Moving on from a sexual assault is somewhat of an arbitrary process. It comes in waves: you can have a few good months followed by a terrible week. But regardless, it is a painful and emotional process.
These past few weeks, the world has watched SCOTUS nominee Brett Kavanaugh deny sexual assault allegations. I'm sure I speak for millions of women when I say the process is triggering.
Whether you have experienced sexual assault or know someone who has, sexual assault alters a person. It alters their ability to trust others. It alters their ability to be in social settings. It alters their ability to date. It alters everything. But Kavanaugh reminded me of one of the most painful parts of sexual assault: more often than not, the perpetrator gets to go on and live their life as if nothing happened.
When she was 15, Dr. Christine Blasey Ford's life was changed. She experienced a devastating assault that resulted in years of trauma. Yes, she did go on to become a very successful woman, and she was brave enough to come forward and tell her story. But the emotional damage from the assault always lingers. Every victim's recovery process is different. For some people, it can involve pressing charges; for others, it doesn't.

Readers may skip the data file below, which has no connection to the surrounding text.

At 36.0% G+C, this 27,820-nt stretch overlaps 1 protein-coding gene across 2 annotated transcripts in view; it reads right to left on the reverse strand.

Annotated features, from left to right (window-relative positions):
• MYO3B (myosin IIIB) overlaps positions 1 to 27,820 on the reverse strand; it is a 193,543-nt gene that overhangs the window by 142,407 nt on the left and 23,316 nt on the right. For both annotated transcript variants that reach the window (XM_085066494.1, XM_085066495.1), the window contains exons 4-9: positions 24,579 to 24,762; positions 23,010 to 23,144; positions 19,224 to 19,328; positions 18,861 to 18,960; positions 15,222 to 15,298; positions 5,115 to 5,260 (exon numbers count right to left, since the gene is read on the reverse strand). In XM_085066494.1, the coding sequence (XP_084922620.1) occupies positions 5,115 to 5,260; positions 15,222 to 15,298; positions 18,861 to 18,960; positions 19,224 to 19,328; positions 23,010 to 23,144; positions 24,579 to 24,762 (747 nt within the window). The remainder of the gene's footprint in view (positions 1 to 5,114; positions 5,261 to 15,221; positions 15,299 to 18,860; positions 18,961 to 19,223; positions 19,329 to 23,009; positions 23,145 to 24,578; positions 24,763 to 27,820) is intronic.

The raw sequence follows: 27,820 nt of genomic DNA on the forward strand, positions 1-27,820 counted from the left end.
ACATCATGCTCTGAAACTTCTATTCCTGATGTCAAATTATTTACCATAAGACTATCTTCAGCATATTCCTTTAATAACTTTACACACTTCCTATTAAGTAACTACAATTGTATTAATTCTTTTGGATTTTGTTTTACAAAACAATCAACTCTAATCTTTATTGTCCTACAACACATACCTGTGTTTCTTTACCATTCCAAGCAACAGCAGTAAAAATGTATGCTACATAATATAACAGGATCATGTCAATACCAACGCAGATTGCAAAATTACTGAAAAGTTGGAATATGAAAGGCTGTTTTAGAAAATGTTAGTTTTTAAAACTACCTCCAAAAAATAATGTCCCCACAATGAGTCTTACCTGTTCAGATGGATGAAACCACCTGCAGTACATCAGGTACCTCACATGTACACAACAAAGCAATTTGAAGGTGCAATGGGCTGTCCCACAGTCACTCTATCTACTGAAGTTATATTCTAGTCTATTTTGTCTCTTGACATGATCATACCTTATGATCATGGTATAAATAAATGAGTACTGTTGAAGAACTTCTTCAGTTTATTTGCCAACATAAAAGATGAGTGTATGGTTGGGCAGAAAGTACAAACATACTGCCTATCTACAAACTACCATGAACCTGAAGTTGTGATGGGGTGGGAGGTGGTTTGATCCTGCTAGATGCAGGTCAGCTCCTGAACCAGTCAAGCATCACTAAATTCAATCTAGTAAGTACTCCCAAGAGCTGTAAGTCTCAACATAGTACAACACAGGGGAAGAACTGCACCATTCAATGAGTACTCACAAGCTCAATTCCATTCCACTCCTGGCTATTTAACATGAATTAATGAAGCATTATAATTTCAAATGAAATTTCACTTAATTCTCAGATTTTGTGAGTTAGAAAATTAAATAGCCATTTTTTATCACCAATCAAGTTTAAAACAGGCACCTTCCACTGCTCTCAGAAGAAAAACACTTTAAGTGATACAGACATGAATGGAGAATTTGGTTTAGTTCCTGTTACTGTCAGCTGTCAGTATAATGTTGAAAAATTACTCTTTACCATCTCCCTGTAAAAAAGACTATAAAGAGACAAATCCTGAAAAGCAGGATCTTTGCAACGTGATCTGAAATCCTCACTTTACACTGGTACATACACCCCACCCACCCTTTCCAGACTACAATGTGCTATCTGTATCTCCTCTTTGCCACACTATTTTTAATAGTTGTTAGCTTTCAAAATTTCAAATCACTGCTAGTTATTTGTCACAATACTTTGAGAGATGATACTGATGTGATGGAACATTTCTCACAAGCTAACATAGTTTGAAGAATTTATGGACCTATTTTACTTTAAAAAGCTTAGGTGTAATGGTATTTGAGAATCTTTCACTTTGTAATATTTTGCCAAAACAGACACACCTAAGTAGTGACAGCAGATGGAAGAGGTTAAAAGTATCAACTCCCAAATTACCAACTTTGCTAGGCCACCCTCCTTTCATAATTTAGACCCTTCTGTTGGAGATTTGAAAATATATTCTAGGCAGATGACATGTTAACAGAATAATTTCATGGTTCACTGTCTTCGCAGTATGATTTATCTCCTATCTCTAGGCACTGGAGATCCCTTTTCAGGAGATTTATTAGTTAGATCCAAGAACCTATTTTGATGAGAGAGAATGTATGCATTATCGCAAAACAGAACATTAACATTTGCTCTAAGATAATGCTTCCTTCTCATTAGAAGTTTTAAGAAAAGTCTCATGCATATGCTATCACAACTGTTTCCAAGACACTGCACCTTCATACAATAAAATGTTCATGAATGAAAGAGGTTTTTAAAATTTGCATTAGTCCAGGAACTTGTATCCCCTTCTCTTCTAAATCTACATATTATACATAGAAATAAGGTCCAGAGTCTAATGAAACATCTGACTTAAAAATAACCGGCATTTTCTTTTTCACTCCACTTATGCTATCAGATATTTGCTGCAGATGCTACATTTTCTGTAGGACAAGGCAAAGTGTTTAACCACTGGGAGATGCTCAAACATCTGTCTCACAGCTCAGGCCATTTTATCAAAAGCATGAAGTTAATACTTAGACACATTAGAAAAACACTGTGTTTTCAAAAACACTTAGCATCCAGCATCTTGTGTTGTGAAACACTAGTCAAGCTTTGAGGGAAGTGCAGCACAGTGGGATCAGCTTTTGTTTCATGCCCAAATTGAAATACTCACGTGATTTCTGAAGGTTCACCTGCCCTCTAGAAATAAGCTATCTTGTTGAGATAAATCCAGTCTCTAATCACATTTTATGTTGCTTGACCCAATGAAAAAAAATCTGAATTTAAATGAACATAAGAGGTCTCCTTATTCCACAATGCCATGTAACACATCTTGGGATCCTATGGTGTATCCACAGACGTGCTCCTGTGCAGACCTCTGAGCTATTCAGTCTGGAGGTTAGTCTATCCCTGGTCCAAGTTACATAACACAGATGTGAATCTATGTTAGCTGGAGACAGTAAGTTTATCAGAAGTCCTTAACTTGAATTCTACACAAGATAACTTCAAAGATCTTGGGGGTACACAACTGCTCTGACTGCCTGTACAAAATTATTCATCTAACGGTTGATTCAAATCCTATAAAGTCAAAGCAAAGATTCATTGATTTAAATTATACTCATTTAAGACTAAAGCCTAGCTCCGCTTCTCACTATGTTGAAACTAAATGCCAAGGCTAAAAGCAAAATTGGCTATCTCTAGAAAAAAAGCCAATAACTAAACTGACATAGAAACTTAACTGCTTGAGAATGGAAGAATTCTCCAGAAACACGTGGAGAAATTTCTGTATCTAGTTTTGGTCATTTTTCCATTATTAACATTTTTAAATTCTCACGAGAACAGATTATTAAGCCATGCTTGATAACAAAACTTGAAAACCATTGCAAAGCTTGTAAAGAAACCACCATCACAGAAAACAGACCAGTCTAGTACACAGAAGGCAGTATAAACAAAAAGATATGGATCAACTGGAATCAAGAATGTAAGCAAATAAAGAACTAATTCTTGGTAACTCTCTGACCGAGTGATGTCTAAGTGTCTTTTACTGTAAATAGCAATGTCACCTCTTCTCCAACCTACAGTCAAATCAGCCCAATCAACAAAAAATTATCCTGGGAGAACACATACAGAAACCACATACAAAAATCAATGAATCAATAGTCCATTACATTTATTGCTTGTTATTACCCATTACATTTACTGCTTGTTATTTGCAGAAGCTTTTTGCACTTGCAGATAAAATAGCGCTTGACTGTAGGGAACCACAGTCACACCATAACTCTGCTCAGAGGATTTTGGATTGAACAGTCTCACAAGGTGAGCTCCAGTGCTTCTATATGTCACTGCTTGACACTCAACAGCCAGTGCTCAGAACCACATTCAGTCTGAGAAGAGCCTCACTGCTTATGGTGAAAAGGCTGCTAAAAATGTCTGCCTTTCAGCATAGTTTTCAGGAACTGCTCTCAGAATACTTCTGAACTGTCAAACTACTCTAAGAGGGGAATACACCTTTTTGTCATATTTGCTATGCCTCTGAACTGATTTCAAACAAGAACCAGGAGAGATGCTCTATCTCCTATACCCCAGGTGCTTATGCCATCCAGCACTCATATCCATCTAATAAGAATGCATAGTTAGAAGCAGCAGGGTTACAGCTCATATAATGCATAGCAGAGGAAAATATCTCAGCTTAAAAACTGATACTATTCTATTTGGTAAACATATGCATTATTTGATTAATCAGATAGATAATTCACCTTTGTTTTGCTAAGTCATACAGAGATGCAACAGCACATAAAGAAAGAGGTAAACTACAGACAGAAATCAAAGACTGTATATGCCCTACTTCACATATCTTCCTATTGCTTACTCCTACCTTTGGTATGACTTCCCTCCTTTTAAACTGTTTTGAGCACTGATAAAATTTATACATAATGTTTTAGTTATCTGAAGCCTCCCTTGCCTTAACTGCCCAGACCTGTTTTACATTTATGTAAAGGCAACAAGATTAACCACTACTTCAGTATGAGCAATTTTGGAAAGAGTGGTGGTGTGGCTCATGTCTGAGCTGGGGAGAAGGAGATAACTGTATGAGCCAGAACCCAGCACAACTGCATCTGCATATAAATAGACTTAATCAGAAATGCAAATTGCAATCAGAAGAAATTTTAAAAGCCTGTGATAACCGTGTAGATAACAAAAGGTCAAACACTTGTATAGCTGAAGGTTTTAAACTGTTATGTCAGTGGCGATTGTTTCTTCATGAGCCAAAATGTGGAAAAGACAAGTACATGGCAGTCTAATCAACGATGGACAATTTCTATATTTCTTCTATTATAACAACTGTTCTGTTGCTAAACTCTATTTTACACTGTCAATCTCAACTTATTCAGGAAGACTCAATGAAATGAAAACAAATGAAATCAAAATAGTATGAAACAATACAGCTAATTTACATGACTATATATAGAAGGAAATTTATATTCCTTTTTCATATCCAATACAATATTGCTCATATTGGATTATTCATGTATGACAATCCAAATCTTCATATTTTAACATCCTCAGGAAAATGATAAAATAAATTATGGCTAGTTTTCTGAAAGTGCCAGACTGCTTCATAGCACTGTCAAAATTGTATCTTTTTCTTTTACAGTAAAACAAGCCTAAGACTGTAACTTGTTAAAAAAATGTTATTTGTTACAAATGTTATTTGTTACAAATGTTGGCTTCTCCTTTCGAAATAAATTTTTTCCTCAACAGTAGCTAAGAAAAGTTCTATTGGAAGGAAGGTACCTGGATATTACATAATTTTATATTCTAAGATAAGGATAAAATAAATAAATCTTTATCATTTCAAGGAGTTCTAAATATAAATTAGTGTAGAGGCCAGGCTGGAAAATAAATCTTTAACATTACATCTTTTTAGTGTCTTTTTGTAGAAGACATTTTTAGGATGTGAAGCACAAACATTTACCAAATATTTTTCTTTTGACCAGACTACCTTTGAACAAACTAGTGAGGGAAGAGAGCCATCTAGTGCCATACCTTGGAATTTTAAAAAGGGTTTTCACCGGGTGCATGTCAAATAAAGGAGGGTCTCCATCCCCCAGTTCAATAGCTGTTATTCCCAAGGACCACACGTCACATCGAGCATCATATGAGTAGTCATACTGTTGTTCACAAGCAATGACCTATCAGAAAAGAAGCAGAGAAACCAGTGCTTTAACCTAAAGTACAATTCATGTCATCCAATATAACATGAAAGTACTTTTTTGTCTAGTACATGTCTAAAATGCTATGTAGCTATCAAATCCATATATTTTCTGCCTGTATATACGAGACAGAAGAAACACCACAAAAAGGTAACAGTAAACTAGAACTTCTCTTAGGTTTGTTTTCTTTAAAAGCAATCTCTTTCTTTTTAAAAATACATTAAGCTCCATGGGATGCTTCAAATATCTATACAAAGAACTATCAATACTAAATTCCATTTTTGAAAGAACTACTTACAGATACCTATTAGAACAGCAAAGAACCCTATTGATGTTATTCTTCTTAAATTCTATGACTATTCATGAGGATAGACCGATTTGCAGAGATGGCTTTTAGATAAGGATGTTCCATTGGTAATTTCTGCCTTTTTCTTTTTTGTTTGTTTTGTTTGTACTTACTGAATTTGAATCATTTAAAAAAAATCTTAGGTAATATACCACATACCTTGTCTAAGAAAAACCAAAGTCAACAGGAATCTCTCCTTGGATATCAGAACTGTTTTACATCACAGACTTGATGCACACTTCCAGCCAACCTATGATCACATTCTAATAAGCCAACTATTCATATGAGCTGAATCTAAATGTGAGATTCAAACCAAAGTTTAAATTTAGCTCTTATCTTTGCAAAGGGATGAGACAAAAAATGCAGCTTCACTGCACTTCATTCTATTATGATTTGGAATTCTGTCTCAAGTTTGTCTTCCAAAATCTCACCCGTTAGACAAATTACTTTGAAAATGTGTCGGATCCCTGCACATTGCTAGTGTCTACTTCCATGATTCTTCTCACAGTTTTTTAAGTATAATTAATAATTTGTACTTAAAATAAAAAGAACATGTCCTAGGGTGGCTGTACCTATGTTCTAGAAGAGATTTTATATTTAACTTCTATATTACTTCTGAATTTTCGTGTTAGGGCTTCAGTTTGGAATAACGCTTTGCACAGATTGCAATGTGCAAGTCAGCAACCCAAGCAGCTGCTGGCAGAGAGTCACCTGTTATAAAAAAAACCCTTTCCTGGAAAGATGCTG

But the fact that Kavanaugh has had no repercussions until now (and honestly there aren't any real repercussions – I'm sadly expecting him to get the nomination) shows how our culture protects rapists. It shows that we question the witness's validity before the suspects. It shows that we question if someone makes up trauma, instead of believing them and encouraging them to tell their story. It shows that our politicians are more concerned with party lines and getting another conservative on the Supreme Court than they are about protecting victims of sexual assault.
These past two weeks I have felt a lot of rage, sadness, confusion, anger, and frustration.
Kavanaugh is a reminder that rape culture is real and that victims are constantly forced to prove that the assault happened.
I know that there are some people out there who make up a sexual assault for money or attention or control (and that is a whole different issue that I am not going to get into right now).